Plants and Animals

Coregonus kiyi Kiyi

Key Characteristics

This salmonide has a pointed snout with a lower jaw that extends slightly beyond the upper jaw. The lower jaw and upper lip are darkly pigmented. This species has a large eye that is nearly equal to its snout length. The lateral line scales are usually 73 to 87.

Status and Rank

US Status: No Status/Not Listed
State Status: SC - Special Concern (rare or uncertain; not legally protected)
Global Rank: G3G4 - Rank is uncertain, ranging from vulnerable to apparently secure
State Rank: S2S3 - Rank is uncertain, ranging from imperiled to vulnerable


CountyNumber of OccurrencesYear Last Observed
Alger 4 2000
Allegan 1 1983
Baraga 3 2001
Chippewa 1 1998
Houghton 3 2001
Keweenaw 10 2001
Mackinac 1 2000
Manistee 1 1983
Marquette 7 2001
Ontonagon 2 2000
Ottawa 1 1983

Information is summarized from MNFI's database of rare species and community occurrences. Data may not reflect true distribution since much of the state has not been thoroughly surveyed.


This deep, cold water species is endemic to the Great Lakes (except Lake Erie).

Specific Habitat Needs

55-183 m depth water needed in: Great lake, pelagic, midwater.

Natural Community Types

  • Great lake, pelagic, midwater

For each species, lists of natural communities were derived from review of the nearly 6,500 element occurrences in the MNFI database, in addition to herbarium label data for some taxa. In most cases, at least one specimen record exists for each listed natural community. For certain taxa, especially poorly collected or extirpated species of prairie and savanna habitats, natural community lists were derived from inferences from collection sites and habitat preferences in immediately adjacent states (particularly Indiana and Illinois). Natural communities are not listed for those species documented only from altered or ruderal habitats in Michigan, especially for taxa that occur in a variety of habitats outside of the state.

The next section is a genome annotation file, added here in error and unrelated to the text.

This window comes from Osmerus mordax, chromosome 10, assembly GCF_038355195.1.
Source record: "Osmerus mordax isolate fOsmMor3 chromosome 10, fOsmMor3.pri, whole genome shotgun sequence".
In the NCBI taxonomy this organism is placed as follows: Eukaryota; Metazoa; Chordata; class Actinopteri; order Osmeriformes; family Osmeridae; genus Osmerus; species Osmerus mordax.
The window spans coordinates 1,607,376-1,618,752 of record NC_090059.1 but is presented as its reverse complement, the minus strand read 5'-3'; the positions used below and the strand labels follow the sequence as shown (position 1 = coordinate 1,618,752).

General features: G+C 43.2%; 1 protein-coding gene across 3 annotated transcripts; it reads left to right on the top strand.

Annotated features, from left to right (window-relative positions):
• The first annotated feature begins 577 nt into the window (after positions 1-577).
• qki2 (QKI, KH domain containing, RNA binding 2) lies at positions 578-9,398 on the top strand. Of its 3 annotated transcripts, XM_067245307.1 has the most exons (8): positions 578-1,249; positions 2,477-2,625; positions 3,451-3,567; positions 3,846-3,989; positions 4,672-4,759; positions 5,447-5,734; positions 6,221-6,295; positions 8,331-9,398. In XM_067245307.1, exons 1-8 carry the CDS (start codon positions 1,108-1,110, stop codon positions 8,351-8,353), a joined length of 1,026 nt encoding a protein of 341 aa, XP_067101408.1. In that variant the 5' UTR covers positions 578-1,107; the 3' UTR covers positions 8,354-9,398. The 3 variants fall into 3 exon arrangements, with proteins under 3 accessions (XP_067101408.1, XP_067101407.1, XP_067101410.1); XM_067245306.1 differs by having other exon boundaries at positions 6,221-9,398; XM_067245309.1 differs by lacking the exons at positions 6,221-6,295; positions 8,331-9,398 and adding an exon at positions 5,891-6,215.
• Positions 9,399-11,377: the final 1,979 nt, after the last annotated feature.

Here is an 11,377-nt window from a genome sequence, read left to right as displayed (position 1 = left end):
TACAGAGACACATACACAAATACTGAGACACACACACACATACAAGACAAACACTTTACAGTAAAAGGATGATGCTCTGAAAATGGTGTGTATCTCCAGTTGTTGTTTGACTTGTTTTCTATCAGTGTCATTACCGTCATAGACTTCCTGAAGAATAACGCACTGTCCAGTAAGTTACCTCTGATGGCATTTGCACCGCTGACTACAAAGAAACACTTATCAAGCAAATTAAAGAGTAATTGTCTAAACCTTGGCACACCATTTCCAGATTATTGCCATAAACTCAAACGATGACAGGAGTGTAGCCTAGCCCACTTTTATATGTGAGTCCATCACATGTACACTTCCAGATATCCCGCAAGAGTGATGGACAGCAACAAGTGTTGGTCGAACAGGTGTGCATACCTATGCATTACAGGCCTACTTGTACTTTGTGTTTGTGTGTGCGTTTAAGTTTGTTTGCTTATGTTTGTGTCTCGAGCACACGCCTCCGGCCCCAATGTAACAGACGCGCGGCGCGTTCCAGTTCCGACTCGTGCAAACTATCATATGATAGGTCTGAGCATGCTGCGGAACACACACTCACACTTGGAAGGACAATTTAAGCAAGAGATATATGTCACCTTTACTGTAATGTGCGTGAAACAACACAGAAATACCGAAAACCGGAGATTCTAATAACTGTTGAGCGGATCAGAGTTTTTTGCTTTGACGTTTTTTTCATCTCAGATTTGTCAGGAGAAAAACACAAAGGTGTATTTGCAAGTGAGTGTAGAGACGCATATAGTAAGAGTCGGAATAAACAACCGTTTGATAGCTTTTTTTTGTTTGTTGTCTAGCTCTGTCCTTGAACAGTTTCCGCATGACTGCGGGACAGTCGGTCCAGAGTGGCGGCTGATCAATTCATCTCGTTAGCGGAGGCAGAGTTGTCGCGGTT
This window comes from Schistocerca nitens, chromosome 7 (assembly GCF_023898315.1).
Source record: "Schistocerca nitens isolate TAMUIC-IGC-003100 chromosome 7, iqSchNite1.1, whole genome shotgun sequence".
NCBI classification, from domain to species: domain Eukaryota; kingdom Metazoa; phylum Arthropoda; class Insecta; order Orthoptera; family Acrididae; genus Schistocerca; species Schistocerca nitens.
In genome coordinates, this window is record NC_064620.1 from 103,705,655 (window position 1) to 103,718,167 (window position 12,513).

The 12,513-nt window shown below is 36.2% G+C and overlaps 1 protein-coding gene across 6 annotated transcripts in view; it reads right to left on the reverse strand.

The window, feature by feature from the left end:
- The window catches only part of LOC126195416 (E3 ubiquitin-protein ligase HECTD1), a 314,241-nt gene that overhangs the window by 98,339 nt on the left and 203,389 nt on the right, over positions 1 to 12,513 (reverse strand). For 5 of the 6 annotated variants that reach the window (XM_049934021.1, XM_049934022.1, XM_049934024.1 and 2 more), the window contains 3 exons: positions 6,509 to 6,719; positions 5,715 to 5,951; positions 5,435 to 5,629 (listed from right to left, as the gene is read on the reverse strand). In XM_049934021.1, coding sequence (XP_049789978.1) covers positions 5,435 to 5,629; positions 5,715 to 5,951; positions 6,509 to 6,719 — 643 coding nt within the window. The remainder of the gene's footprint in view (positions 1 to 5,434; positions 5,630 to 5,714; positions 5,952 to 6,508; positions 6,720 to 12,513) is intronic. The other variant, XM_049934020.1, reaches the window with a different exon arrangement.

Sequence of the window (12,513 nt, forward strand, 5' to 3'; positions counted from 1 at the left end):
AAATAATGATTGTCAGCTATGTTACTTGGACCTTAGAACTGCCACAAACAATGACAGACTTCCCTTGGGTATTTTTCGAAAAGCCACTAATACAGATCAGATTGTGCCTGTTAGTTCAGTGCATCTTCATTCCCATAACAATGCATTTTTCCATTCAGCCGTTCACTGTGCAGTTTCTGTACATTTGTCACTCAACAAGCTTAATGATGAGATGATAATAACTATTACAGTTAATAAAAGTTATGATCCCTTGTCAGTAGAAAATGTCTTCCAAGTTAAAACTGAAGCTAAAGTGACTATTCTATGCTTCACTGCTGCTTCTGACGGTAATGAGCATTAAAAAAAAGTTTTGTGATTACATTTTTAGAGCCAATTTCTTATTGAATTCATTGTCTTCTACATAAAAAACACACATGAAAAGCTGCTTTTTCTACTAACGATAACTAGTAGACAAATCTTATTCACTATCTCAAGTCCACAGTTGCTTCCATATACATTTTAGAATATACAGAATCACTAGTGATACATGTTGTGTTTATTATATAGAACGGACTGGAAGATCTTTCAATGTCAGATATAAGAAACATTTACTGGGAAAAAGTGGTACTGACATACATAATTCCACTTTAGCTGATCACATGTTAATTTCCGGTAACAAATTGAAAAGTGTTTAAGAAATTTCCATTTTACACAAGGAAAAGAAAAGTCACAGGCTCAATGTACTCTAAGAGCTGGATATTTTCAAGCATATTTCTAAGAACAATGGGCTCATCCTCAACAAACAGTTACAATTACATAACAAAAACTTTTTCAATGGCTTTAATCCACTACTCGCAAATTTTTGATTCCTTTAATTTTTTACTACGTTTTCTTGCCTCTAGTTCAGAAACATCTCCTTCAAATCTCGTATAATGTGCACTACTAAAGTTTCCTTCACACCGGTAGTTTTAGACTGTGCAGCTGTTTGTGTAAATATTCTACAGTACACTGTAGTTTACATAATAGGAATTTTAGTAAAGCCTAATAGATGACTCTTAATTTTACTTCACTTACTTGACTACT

Natural communities are not listed in order of frequency of occurrence, but are rather derived from the full set of natural communities, organized by Ecological Group. In many cases, the general habitat descriptions should provide greater clarity and direction to the surveyor. In future versions of the Rare Species Explorer, we hope to incorporate natural community fidelity ranks for each taxon.

Management Recommendations

Exotic species are a threat to this species. Manage introduced species to limit competition (e.g. alewife, rainbow smelt) or food web disruption (e.g. loss of Diporeia). Eutrophication may also be a limiting factor interfering with reproduction (Colby et al. 1972).

Active Period

Breeding from first week of November to fourth week of December

Survey Methods

Deepwater trawls

Survey Period: From first week of November to fourth week of October

Gill nets

Survey Period: From first week of November to fourth week of October


Survey References

  • Murphy, B.R. and D.W. Willis, eds. 1996. Fisheries Techniques, 2nd ed. American Fisheries Society, Bethesda. 732pp.

Technical References

  • Bailey, R.M., W.C. Latta, and G.R. Smith. 2004. An Atlas of Michigan Fishes. Museum of Zoology, University of Michigan, No. 192, Ann Arbor. 215p.
  • Becker, G.C. 1983. Fishes of Wisconsin. The University of Wisconsin Press, Madison. 1052 pp.
  • Colby, P.J. and G.N. Washburn. 1972. Feeding behavior of lake whitefish and lake herring in Torch Lake, Michigan. Progressive Fish-Culturist 34(3):151.
  • Page, L. M. and B.M. Burr. 1991. A field guide to freshwater fishes: North America north of Mexico. Houghton Mifflin Company, Boston. 432pp.
  • Scott, W.B. and E.J. Crossman. 1973. Freshwater fishes of Canada. Bulletin 184, Fisheries Research Board of Canada, Ottawa. 966pp.